“I am an ambassador. I come to exchange diplomatic recognition with your Republic of America.”

Trent looked at her blankly and rubbed his temple. “Very well, Ambassador Prince, what nation do you represent?”

“The Sacred Queendom of Themyscira.”

“Uh-huh. And could you tell me where I could find the Sacred Queendom of Themyscira? Anyone?”

Trent looked back and forth between the other two figures in the room, Captain Steve Trevor and Amanda Waller. He had worked with Waller in the past and was here by her request. He didn’t know Trevor, but he knew the type and took him to be one of Waller’s grunts.

Diana kept her smile and eye contact with heroic steadiness as she struggled to answer. “Ah, eehh, I am afraid that is not information I can share, Aide Hucklebone.”

Trent wished she would stop calling him that. “So you can’t point on this globe,” he gestured to a large globe on his desk “where your Themyscirans call home.”

“Amazons.”

“Hmm?”

“My people are the Amazons.”

“Oh, like those Greek myths.”

“No, I have read your myths. Actually-”

Amanda coughed loudly and interrupted, “This is immaterial, don’t you think, Trent? What would it take to recognize her nation, at least on a trial basis? We just want to let her go home to her queen with a nice treaty recognizing mutual respect.”

Diana added, “And the mutual peacekeeping.”

Trent sat forward. “What!”

Amanda chuckled forcefully and patted Diana’s hand, “What the Ambassador here means to say is that at a point in the future, the Amazons might wish to enter a discussion on how they could help us in matters of defense … and how we might reciprocate.”

Diana nodded. “Or at a point in the present.”

Amanda winced but continued to smile. She hadn’t asked Diana much about her homeland or her goals. Diana would share the information in good time, and it wasn’t crucial at the moment. Amanda also suspected that Diana didn’t actually know where her home was. Unless the girl had a superpowered sense of navigation, it was unfathomable that she could return to her hidden island in the Mediterranean Sea or Black Sea or Red Sea or the Atlantic Ocean or wherever it was. Especially if she was indeed the first to leave in centuries. If anything, Steve Trevor might be the only person alive with a decent idea on how to find the place. The boy claimed his memory was patchy due to a crash landing, but Amanda suspected it could return under the right circumstances. For now, the Army merely guaranteed that he left Tunisia on a surveillance mission with enough fuel to reach anywhere from Brussels to Jerusalem and returned over a week later, his body and plane both obvious victims of a crash, its engine running on homebrew kerosene. Amanda had invited him to this meeting to offer Diana moral support; the two kids obviously shared a bond, and Amanda intended to encourage that. It was wise to keep one’s friends close. Having Steve along also provided Amanda with a chance to observe him. She intended to poach the Captain onto her team, and she liked to know who she was dealing with. Lastly, it ensured that neither of them would be around while her men broke into and searched their homes.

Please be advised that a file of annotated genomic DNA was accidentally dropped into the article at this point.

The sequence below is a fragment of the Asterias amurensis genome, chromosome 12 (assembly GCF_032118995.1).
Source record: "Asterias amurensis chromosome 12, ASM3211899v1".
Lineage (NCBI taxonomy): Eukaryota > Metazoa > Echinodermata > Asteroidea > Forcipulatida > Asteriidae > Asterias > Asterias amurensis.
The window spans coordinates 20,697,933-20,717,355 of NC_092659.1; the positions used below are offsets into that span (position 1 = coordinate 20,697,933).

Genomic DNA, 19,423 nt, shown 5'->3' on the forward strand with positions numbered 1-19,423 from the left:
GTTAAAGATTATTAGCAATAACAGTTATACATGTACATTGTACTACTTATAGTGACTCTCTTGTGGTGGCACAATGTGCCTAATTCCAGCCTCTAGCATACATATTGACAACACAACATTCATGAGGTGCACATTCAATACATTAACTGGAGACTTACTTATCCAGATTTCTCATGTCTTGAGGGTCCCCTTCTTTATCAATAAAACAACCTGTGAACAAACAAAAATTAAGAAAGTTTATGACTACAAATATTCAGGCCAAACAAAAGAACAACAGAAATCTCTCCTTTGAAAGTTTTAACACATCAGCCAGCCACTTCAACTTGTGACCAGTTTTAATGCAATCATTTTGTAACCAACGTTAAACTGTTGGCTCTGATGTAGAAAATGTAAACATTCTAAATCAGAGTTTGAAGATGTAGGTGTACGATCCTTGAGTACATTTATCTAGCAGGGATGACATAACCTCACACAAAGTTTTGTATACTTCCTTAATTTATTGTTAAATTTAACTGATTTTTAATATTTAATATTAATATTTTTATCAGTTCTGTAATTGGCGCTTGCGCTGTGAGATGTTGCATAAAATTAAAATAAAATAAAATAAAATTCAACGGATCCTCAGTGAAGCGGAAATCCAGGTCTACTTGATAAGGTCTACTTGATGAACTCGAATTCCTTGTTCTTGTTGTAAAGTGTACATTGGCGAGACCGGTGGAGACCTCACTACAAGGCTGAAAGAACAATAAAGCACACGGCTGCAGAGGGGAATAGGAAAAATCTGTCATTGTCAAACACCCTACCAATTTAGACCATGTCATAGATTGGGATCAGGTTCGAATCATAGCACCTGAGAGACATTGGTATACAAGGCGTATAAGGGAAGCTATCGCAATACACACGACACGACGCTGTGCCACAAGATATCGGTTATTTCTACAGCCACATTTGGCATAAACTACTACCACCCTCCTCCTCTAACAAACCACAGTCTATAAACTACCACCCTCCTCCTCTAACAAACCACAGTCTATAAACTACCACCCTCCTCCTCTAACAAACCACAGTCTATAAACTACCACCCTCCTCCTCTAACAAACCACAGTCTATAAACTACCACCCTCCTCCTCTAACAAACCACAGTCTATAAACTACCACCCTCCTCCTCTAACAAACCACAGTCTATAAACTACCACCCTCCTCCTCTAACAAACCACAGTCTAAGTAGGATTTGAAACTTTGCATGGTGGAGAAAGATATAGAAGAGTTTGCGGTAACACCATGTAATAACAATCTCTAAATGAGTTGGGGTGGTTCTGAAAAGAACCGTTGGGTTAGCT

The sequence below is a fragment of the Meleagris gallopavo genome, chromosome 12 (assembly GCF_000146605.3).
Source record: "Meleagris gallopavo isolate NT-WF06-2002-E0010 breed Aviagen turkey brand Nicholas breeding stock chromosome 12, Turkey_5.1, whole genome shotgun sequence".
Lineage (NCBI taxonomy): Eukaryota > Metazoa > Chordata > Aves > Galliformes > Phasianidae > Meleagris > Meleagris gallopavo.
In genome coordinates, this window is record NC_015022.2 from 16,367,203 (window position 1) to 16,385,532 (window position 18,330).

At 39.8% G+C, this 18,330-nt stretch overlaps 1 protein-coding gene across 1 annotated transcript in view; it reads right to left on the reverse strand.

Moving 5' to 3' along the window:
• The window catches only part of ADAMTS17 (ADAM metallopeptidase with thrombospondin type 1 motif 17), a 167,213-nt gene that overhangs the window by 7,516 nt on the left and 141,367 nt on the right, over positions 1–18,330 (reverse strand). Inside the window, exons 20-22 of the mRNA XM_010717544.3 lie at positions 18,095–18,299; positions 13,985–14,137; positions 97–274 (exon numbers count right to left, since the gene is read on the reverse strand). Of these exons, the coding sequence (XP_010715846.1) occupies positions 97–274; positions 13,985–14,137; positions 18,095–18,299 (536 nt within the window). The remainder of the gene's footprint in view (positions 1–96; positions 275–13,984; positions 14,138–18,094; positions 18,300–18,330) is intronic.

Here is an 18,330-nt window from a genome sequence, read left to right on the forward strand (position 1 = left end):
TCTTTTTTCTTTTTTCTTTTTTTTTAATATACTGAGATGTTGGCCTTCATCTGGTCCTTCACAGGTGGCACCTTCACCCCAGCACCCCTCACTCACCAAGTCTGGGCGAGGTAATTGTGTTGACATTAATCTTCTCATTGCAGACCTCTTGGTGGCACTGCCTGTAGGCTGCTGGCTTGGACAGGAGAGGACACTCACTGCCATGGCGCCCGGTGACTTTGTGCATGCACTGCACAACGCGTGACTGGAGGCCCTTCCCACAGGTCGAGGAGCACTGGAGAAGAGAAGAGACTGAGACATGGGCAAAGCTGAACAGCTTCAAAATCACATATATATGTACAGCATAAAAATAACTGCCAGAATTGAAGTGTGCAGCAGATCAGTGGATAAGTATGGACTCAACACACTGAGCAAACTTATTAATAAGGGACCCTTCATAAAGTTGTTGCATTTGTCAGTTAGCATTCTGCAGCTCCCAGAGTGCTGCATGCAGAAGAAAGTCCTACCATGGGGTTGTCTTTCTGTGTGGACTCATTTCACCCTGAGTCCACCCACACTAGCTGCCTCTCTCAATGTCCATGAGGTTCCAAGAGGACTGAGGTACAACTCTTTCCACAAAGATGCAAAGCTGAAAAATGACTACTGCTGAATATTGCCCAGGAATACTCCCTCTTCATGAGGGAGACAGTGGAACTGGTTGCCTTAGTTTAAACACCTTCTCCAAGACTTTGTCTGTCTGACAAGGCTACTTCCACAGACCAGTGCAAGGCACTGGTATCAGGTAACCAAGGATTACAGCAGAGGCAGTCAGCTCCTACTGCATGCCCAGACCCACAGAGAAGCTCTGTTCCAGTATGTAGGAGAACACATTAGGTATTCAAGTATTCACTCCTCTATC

---

Bruce rarely suffered consequences from missing work, but he still tried to arrange alibis for his absences. The easiest form of alibi was to see and be seen by at least one guest. Alibi guests were picked for poor vision, poor memory, and ideally narcissism, but they had to move in respectable circles if they had to appear as credible witnesses. All these criteria tended to limit his alibis to the stuffiest elders of the country club set: old politicians, old judges, old pastors, old tycoons and bankers, and especially their old wives.